The Windmill and the New Chambers, Palace Sanssousi, Potsdam, Germany

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    Sanssouci is the name of the former summer palace of Frederick the Great, King of Prussia, in Potsdam, near Berlin. It is often counted among the German rivals of Versailles. While Sanssouci is in the more intimate Rococo style and is far smaller than its French Baroque counterpart, it too is notable for the numerous temples and follies in the park. The palace was designed by Georg Wenzeslaus von Knobelsdorff between 1745 and 1747 to fulfill King Frederick's need for a private residence where he could relax away from the pomp and ceremony of the Berlin court. The palace's name emphasises this; it is a French phrase (sans souci), which translates as "without concerns", meaning "without worries" or "carefree", symbolising that the palace was a place for relaxation rather than a seat of power. The palace is little more than a large single-storey villa—more like the Château de Marly than Versailles. Containing just ten principal rooms, it was built on the brow of a terraced hill at the centre of the park. The influence of King Frederick's personal taste in the design and decoration of the palace was so great that its style is characterised as 'Frederician Rococo', and his feelings for the palace were so strong that he conceived it as "a place that would die with him". Because of a disagreement about the site of the palace in the park, Knobelsdorff was fired in 1746. Jan Bouman, a Dutch architect, finished the project.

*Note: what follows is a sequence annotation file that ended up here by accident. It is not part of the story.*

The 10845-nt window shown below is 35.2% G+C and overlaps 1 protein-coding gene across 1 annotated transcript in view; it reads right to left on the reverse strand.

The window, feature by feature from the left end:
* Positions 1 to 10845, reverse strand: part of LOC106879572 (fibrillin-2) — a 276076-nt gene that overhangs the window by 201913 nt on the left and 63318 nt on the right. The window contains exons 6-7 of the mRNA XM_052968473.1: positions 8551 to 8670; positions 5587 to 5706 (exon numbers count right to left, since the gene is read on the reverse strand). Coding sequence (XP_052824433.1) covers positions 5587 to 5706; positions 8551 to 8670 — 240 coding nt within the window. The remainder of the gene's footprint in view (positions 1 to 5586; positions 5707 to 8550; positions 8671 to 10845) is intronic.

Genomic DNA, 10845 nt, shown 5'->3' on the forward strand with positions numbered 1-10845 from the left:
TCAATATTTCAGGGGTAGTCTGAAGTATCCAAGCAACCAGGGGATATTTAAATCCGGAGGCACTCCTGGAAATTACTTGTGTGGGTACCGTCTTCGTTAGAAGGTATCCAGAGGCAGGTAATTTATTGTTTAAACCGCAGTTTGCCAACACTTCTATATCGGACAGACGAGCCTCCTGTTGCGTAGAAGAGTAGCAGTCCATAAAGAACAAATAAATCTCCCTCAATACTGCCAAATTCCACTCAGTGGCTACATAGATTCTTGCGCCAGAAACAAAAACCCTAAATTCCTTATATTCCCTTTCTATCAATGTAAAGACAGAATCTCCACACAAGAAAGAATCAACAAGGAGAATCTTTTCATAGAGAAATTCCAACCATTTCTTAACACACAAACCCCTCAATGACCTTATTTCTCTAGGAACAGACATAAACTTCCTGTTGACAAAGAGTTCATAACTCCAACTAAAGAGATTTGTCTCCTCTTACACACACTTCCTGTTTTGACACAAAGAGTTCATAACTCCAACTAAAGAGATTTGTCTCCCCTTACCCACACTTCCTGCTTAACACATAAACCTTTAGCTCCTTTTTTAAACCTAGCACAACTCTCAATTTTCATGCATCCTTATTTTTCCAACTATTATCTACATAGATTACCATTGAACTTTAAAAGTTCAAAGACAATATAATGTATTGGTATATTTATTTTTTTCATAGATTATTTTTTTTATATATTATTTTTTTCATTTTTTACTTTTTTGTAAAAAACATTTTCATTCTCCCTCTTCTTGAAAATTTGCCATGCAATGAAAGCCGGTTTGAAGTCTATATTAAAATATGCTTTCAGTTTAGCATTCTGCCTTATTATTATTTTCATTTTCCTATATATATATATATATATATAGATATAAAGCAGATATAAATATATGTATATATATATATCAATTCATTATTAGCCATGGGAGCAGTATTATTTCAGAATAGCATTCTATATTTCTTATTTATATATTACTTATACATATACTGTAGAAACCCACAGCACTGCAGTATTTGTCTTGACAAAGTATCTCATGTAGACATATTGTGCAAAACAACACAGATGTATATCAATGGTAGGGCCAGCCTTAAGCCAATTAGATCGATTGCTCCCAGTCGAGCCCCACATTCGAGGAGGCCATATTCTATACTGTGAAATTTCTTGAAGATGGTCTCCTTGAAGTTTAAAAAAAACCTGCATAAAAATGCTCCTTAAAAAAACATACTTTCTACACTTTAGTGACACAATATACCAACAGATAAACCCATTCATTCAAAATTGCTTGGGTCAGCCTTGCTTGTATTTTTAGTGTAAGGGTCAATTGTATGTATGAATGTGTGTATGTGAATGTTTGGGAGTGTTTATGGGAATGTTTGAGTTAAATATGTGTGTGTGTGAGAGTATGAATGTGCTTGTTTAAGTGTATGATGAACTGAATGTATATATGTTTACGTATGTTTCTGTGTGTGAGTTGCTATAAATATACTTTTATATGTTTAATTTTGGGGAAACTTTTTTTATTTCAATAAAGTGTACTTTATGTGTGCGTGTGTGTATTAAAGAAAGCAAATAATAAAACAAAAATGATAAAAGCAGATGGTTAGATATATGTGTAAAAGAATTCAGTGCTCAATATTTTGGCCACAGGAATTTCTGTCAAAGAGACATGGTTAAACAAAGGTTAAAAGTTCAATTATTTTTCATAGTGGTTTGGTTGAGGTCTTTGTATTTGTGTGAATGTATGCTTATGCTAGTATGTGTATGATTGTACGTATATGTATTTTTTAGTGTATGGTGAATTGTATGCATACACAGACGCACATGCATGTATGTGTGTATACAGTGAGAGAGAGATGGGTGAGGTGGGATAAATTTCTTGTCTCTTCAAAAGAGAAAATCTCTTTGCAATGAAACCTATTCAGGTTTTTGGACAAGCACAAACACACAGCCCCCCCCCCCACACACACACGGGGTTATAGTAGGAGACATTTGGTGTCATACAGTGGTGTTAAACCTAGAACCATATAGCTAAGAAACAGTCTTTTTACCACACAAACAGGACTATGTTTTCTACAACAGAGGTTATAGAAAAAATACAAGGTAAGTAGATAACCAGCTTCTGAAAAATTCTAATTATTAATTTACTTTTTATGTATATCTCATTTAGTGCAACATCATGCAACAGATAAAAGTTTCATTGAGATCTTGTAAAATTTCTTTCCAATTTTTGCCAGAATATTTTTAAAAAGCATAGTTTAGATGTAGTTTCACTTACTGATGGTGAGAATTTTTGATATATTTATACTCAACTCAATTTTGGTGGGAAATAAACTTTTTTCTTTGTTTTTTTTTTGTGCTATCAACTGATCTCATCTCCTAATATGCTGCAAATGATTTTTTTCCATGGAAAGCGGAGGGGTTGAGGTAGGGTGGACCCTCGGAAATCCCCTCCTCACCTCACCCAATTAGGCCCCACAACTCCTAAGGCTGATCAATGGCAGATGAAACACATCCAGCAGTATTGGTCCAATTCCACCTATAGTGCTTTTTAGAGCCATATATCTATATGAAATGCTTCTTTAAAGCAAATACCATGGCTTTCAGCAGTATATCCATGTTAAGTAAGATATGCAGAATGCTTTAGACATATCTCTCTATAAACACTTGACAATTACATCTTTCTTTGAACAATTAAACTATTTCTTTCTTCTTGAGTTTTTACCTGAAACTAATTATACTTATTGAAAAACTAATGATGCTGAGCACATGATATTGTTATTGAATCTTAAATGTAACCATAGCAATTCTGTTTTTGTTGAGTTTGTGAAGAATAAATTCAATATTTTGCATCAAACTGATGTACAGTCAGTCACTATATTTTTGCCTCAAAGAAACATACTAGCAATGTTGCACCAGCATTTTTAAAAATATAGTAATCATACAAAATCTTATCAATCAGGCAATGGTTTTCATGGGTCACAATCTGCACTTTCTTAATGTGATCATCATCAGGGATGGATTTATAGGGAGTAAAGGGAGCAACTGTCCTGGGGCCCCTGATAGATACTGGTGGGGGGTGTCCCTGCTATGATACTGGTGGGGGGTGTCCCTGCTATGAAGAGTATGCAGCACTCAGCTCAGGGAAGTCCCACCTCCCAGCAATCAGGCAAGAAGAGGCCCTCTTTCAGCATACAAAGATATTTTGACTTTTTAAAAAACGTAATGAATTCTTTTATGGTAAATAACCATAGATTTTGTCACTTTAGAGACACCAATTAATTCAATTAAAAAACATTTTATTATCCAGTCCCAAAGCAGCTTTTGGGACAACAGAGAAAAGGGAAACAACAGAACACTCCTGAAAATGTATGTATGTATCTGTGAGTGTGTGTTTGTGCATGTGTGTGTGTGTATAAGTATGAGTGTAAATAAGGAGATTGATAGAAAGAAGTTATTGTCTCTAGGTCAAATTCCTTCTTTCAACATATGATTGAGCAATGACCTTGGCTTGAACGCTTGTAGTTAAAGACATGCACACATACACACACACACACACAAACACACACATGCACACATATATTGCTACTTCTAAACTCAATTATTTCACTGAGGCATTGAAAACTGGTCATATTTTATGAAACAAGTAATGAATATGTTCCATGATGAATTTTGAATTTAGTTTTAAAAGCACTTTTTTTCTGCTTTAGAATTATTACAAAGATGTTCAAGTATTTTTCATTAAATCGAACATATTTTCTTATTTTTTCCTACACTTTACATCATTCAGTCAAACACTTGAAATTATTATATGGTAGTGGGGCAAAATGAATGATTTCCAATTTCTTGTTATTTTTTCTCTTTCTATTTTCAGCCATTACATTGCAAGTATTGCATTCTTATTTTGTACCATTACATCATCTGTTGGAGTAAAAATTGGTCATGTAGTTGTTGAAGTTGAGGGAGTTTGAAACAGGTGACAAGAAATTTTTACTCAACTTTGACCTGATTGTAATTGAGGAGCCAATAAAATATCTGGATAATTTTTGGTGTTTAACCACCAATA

During the 19th century, the palace became a residence of Frederick William IV. He employed the architect Ludwig Persius to restore and enlarge the palace, while Ferdinand von Arnim was charged with improving the grounds and thus the view from the palace. The town of Potsdam, with its palaces, was a favourite place of residence for the German imperial family until the fall of the Hohenzollern dynasty in 1918.